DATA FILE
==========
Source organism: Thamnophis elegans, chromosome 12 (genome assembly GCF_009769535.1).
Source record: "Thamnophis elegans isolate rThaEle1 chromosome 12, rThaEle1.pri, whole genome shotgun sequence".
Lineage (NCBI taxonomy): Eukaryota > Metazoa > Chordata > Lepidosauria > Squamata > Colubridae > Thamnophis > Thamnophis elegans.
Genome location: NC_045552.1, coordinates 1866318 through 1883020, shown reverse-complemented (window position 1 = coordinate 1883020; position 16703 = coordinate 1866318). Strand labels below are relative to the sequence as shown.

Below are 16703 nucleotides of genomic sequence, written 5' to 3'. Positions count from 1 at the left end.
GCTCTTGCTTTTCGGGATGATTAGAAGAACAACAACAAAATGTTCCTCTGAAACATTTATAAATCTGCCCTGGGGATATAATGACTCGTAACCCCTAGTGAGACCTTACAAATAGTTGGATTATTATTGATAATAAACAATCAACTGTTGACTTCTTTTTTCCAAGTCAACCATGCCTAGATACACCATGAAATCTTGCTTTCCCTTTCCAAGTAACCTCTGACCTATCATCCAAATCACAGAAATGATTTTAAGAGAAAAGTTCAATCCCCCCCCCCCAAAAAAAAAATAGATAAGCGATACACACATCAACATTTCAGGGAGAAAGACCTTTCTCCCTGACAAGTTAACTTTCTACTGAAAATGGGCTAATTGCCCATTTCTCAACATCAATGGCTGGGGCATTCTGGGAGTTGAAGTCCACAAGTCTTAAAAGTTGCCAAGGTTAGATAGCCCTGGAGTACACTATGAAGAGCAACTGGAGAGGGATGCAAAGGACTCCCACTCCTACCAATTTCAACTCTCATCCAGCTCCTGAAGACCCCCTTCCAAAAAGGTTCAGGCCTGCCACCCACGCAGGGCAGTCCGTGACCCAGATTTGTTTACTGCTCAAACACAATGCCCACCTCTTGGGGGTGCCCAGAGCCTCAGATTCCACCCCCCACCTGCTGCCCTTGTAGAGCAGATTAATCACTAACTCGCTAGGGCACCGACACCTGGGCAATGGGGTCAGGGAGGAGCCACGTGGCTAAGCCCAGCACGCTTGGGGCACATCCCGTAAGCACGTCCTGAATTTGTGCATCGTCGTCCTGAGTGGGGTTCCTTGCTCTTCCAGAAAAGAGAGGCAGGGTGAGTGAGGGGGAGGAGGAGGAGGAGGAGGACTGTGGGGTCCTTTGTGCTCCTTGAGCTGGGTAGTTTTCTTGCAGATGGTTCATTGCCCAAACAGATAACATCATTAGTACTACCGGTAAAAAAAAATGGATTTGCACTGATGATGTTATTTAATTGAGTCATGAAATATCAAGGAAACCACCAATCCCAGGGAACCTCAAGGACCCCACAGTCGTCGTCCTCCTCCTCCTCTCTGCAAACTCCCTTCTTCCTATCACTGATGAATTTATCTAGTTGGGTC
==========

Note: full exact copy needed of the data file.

Source organism: Thamnophis elegans, chromosome 12 (genome assembly GCF_009769535.1).
Source record: "Thamnophis elegans isolate rThaEle1 chromosome 12, rThaEle1.pri, whole genome shotgun sequence".
Lineage (NCBI taxonomy): Eukaryota > Metazoa > Chordata > Lepidosauria > Squamata > Colubridae > Thamnophis > Thamnophis elegans.
Genome location: NC_045552.1, coordinates 1866318 through 1883020, shown reverse-complemented (window position 1 = coordinate 1883020; position 16703 = coordinate 1866318). Strand labels below are relative to the sequence as shown.

Below are 16703 nucleotides of genomic sequence, written 5' to 3'. Positions count from 1 at the left end.
GCTCTTGCTTTTCGGGATGATTAGAAGAACAACAACAAAATGTTCCTCTGAAACATTTATAAATCTGCCCTGGGGATATAATGACTCGTAACCCCTAGTGAGACCTTACAAATAGTTGGATTATTATTGATAATAAACAATCAACTGTTGACTTCTTTTTTCCAAGTCAACCATGCCTAGATACACCATGAAATCTTGCTTTCCCTTTCCAAGTAACCTCTGACCTATCATCCAAATCACAGAAATGATTTTAAGAGAAAAGTTCAATCCCCCCCCCCCAAAAAAAAAATAGATAAGCGATACACACATCAACATTTCAGGGAGAAAGACCTTTCTCCCTGACAAGTTAACTTTCTACTGAAAATGGGCTAATTGCCCATTTCTCAACATCAATGGCTGGGGCATTCTGGGAGTTGAAGTCCACAAGTCTTAAAAGTTGCCAAGGTTAGATAGCCCTGGAGTACACTATGAAGAGCAACTGGAGAGGGATGCAAAGGACTCCCACTCCTACCAATTTCAACTCTCATCCAGCTCCTGAAGACCCCCTTCCAAAAAGGTTCAGGCCTGCCACCCACGCAGGGCAGTCCGTGACCCAGATTTGTTTACTGCTCAAACACAATGCCCACCTCTTGGGGGTGCCCAGAGCCTCAGATTCCACCCCCCACCTGCTGCCCTTGTAGAGCAGATTAATCACTAACTCGCTAGGGCACCGACACCTGGGCAATGGGGTCAGGGAGGAGCCACGTGGCTAAGCCCAGCACGCTTGGGGCACATCCCGTAAGCACGTCCTGAATTTGTGCATCGTCGTCCTGAGTGGGGTTCCTTGCTCTTCCAGAAAAGAGAGGCAGGGTGAGTGAGGGGGAGGAGGAGGAGGAGGAGGACTGTGGGGTCCTTTGTGCTCCTTGAGCTGGGTAGTTTTCTTGCAGATGGTTCATTGCCCAAACAGATAACATCATTAGTACTACCGGTAAAAAAAAATGGATTTGCACTGATGATGTTATTTAATTGAGTCATGAAATATCAAGGAAACCACCAATCCCAGGGAACCTCAAGGACCCCACAGTCGTCGTCCTCCTCCTCCTCTCTGCAAACTCCCTTCTTCCTATCACTGATGAATTTATCTAGTTGGGTC